Transfer the mixture to a food processor and process until smooth.  For a slightly chunkier soup, only puree 2/3 of the mixture.  Return the soup to the stockpot.  Stir in the cream and heat through.  Serve, topping each serving with a sprinkling of parsley or chives.
Italian Soup Recipes
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Italian Soup Recipes
Time an issue?
Even those with a busy schedule can make meal times magical.  Prepare the slow cooker the night before--simply add ingredients to the stoneware insert and refrigerate overnight. Then, before work in the morning, set the stoneware insert into the heating base, secure the lid, turn it on, and set the programmable timer; the slow cooker takes care of the rest.
All Cream Pattern With Embossed Design Dimensions: 9 1/2" Dia X 1 3/4" Deep
Take your soup to work and microwave
it right in this mug.
Cream of Cardoon Soup

(Serves 4 to 6)


5-6 large stalks of cardoon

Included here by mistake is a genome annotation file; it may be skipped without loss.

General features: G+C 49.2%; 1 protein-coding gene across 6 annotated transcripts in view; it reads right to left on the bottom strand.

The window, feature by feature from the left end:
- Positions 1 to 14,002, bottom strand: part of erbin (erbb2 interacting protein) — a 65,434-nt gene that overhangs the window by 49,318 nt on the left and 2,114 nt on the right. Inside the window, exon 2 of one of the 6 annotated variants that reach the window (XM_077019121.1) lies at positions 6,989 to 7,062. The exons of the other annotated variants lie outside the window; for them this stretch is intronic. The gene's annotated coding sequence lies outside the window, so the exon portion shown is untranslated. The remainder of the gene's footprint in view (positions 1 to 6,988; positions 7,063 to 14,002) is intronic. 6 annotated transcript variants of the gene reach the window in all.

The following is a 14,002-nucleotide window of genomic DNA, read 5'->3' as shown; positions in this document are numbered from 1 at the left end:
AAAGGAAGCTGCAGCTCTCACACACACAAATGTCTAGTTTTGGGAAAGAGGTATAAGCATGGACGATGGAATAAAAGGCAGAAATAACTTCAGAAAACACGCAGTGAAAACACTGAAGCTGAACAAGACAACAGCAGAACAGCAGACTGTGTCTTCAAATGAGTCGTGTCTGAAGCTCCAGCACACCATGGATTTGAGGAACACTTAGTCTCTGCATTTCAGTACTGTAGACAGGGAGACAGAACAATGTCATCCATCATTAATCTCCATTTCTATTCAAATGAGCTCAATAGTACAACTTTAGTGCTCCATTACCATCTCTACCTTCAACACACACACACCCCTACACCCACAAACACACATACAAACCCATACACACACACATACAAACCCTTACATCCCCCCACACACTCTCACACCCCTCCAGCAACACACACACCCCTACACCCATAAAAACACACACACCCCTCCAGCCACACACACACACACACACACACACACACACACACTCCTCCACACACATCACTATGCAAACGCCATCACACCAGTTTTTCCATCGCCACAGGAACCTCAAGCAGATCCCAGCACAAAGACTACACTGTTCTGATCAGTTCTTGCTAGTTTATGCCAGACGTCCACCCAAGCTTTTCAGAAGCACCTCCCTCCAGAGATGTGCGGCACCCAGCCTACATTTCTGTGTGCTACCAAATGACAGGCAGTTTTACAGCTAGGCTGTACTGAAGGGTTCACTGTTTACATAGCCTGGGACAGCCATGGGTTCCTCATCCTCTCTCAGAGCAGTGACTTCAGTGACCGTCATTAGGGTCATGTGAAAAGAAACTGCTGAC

2 tablespoons butter
1 large leek, trimmed and sliced
2 small potatoes, peeled and diced
1 garlic clove, minced
3 cups vegetable or chicken broth
1 teaspoon dried thyme
Salt and pepper
1/4 cup heavy cream


To prepare the cardoons:
Fill a large bowl with water; squeeze in the juice of the lemon. Snap off the
outer stalks of the cardoons at the base and discard. Cut off the base of the
remaining cluster of tender stalks. Now trim the separated stalks one at a
time. Cut off all the sharp-pointed leaves and pull off the strings that run along
the edges. Lift off the transparent skin that covers the inside with the tip of a
sharp knife. Cut the stalks into 3-inch pieces and place in the water with the
lemon juice.

Bring 3 quarts of water to a boil in a large saucepan. Remove the cardoons
from the lemon-water and place in the saucepan. Cook until soft and tender,
30 to 45 minutes. Drain in a colander.

Melt the butter in a medium saucepan over medium-low heat.
Add the leeks, potatoes, and garlic.  Saute for 10 minutes until the leeks are tender but not browned.  Add the prepared cardoons, broth, thyme, salt and pepper.  Bring the mixture to a boil.  Reduce the heat and cook, uncovered, for 30 minutes.

Transfer the mixture, in batches, to a blender and puree until smooth.  Return the soup to a saucepan. Stir in the heavy cream; heat through to serve.
Cream of Cardoon Soup
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Preheat the oven to 400 degrees F.